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L13 - 13 Strings String Literals String literals are...

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13. Strings
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String Literals • String literals are enclosed in double quotes: "Put a disk in drive A, then press any key to continue\n“ • A string literal may be extended over more than one line by writing \ immediately followed by the end of the line: printf("Put a disk in drive A, then \ press any key to continue\n"); • A string literal may be divided into two or more shorter strings; the compiler will join these together into one string: printf("Put a disk in drive A, then " "press any key to continue\n");
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How String Literals Are Stored • The string literal "abc" is represented by the three characters a, b, and c, followed by a null character (\0): • Like any array, a string literal is represented by a pointer to the first character in the string. • A string literal of length 1 is different from a character constant. A string literal of length 1 ("a", for example) is represented by a pointer. A character constant ('a', for example) is represented by an integer value.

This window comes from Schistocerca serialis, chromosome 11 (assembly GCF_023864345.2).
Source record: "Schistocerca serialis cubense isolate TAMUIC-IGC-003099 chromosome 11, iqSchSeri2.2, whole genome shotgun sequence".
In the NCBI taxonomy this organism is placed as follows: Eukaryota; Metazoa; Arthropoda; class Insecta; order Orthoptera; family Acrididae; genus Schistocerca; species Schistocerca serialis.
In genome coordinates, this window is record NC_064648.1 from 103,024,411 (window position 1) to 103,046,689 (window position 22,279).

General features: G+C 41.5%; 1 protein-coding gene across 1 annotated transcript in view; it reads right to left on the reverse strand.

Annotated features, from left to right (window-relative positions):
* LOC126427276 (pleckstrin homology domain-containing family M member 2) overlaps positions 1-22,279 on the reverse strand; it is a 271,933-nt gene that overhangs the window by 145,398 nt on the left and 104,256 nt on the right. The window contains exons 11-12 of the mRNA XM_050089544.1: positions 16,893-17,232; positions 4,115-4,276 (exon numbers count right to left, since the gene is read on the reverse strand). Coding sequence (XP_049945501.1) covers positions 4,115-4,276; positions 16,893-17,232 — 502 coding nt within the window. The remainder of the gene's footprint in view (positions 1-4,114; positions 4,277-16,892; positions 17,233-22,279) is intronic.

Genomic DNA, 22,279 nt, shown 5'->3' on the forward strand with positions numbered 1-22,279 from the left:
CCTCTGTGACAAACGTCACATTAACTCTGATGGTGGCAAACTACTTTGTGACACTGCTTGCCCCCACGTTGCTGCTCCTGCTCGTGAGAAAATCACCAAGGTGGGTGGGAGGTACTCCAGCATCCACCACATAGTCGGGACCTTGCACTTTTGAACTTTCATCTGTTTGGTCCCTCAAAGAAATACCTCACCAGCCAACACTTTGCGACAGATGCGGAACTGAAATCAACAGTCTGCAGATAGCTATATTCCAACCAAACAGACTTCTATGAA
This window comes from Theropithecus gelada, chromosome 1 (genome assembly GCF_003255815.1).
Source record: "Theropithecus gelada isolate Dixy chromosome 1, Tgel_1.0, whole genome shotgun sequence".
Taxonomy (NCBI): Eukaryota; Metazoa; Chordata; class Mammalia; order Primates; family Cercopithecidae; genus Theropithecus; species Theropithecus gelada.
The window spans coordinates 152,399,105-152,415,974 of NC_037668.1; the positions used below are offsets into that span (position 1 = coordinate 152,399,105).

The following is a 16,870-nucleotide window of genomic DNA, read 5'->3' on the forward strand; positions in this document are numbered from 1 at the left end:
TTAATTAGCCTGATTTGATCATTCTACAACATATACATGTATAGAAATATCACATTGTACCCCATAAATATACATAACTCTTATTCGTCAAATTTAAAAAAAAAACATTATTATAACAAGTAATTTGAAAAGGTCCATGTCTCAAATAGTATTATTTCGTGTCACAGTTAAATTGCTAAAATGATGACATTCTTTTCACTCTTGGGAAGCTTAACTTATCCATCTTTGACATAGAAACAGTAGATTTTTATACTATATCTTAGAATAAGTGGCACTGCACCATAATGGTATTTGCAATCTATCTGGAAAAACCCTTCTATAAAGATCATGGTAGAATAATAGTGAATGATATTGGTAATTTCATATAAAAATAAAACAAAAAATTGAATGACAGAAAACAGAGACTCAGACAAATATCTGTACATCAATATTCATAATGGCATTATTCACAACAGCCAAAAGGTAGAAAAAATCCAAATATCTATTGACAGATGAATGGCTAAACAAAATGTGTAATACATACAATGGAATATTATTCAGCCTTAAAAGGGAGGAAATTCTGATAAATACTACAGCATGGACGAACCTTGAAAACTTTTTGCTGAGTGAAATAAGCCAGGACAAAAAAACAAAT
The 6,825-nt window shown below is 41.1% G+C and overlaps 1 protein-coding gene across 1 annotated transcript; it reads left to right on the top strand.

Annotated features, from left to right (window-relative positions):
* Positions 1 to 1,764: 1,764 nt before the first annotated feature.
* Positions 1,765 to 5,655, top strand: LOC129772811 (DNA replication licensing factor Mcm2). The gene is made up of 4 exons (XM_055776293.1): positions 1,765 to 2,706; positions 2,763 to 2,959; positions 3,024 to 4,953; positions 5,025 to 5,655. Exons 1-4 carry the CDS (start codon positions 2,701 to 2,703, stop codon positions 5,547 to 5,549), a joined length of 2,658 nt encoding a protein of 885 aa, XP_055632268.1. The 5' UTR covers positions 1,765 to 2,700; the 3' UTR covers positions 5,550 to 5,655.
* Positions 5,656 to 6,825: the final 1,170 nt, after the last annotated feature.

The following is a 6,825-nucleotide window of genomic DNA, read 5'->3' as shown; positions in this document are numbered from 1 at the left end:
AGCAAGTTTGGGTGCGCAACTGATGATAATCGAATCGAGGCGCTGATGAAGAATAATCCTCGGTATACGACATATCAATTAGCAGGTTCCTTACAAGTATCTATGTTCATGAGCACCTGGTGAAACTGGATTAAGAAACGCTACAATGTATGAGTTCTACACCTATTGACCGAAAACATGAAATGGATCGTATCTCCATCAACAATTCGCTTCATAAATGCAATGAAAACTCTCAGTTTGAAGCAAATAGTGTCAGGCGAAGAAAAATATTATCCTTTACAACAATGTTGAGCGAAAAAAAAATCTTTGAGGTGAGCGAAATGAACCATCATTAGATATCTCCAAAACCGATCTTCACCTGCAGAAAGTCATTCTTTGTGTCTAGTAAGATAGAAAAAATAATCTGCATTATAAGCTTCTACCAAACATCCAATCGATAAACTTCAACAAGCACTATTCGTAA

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How String Literals Are Stored • Warning: Don’t ever use a character constant when a string literal is required (or vice-versa). The call printf("\n"); is legal, because printf expects a string as its first parameter, but printf('\n'); is not.
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String Variables • A string variable is just a one-dimensional array of characters: #define STR_LEN 80 char str[STR_LEN+1]; The array should be one character longer than the string it will hold, to leave space for the null character. Warning : Failure to leave room for the null character may cause unpredictable results when using string-handling functions in the C library.
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String Variables • A string variable can be initialized:
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